Composting is the process of turning unwanted organic matter into usable soil. The resultant soil is typically high in nutrients and nitrogenous compounds, making it excellent for growing plants in. Composting can also significantly reduce the amount of waste sent to the landfill each year as almost all household wastes can either be recycled or composted. With the right knowledge, composting is a simple process which can be performed by anybody with a bit of space.

Table scraps, yard waste, paper products are turned to compost by this essential ingredient: microorganisms. These small creatures play the part of digesting waste in a compost pile and rendering it to rich soil. These organisms do not need to be added by the user – they are already present in vast quantities in the environment. The best example of a natural composting environment is the blanket of leaves found in any wooded area. Leaves, dead animals, and wood are all converted to rich black loam by microorganisms.

The easiest way to compost is through the use of a compost pile. A compost pile is simply a small area where wastes are added and compost is removed periodically as microorganisms break them down. They need not be closed to the environment, although some freestanding “composting units” are. The two major factors that affect the rate of decomposition of compost are aeration and moisture. Aeration is usually achieved by regularly turning the compost with a pitchfork to keep it light, fluffy, and full of air. This promotes the growth of aerobic bacteria, or bacteria which need oxygen to digest plant matter. Anaerobic bacteria are less efficient at digesting waste and can produce harmful and smelly by-products like hydrogen sulfide and methane, so it is best to keep a compost pile well-aerated for maximum efficiency.

The moisture content is also critical. Microorganisms can only function with an adequate supply of water. A properly-moistened compost pile should always be damp to the touch. If the compost pile is too dry, the composting process will slow and anaerobic bacteria will take over; if the moisture is too high, aeration will me less effective. The target moisture for a compost pile is 40% to 60% water – damp enough that it sticks to the fingers, but not muddy or sloppy.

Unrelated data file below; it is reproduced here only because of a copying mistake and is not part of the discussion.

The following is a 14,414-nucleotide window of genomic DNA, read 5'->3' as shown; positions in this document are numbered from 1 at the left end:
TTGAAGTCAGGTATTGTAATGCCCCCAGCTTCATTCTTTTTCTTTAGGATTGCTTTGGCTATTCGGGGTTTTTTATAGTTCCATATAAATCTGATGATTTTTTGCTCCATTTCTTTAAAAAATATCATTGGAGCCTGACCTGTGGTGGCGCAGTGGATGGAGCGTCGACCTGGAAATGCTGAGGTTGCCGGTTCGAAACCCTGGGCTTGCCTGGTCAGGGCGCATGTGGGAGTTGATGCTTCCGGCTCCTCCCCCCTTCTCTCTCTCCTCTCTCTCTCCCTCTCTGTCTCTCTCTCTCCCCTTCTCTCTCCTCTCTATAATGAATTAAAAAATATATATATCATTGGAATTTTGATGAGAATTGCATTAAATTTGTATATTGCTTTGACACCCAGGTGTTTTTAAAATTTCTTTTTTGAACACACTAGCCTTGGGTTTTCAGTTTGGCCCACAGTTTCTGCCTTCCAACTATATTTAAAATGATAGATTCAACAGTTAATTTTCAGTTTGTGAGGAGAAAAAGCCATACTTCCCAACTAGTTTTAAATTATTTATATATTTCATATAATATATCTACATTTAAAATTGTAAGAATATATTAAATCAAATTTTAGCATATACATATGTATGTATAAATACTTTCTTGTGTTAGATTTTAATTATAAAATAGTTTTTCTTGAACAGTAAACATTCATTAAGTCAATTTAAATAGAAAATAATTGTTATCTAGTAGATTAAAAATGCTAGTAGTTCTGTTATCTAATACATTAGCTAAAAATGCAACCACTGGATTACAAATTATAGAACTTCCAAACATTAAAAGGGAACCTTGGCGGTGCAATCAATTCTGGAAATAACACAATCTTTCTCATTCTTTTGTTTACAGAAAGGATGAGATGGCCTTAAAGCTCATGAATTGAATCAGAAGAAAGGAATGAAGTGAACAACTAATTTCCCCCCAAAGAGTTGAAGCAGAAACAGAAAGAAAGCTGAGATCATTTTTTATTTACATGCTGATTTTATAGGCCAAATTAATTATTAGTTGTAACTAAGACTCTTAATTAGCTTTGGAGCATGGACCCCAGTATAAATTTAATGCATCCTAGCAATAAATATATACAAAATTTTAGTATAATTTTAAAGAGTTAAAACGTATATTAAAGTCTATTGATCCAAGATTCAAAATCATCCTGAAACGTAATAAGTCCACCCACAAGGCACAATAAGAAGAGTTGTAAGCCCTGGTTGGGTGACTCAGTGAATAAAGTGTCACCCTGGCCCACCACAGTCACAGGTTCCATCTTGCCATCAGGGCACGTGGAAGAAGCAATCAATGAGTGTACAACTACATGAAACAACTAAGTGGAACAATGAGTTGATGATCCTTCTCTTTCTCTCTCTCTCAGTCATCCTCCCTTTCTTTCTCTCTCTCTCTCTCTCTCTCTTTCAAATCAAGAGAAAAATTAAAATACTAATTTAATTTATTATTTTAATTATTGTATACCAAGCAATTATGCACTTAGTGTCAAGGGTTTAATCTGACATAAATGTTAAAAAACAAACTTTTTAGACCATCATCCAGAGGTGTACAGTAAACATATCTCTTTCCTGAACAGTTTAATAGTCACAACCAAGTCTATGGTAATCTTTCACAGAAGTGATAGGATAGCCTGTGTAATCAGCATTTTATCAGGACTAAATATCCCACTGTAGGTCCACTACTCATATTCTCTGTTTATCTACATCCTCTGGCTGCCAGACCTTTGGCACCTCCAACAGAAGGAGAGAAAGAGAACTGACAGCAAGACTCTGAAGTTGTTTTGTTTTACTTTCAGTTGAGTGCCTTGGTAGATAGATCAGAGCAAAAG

There are two major types of compost piles: open pens and enclosed composters. The first and most basic container is simply a small pen. The sides of this pen are usually made of wolmanized wood, chicken wire, or anything else resistant to the effects of biodegradation. The bottom of the compost pile should rest on soil with good drainage as standing water will make a mess of any composting operation. In general, the wider the pile, the better air can reach all of the compost and the quicker the waste will break down. However, spreading waste too wide releases heat generated by the microorganisms and is detrimental to the process. Keep the compost pile at least twelve inches thick at all times.

The other option is a composting container. These are enclosed plastic or metal bins where composting takes place without the effects of weather. Moisture and compost content can be more tightly controlled, and these containers can often be tilted and rolled for easy aeration. More suited for urban environments, these containers can eliminate a compost pile from becoming a neighborhood eyesore. Furthermore, they can usually be tilted for easy removal of the finished compost.

In any case, the final product of composting is simply rich, fertilized soil – great for use in any garden.

References:

The Garden Of Oz: Composting 101
How To Compost

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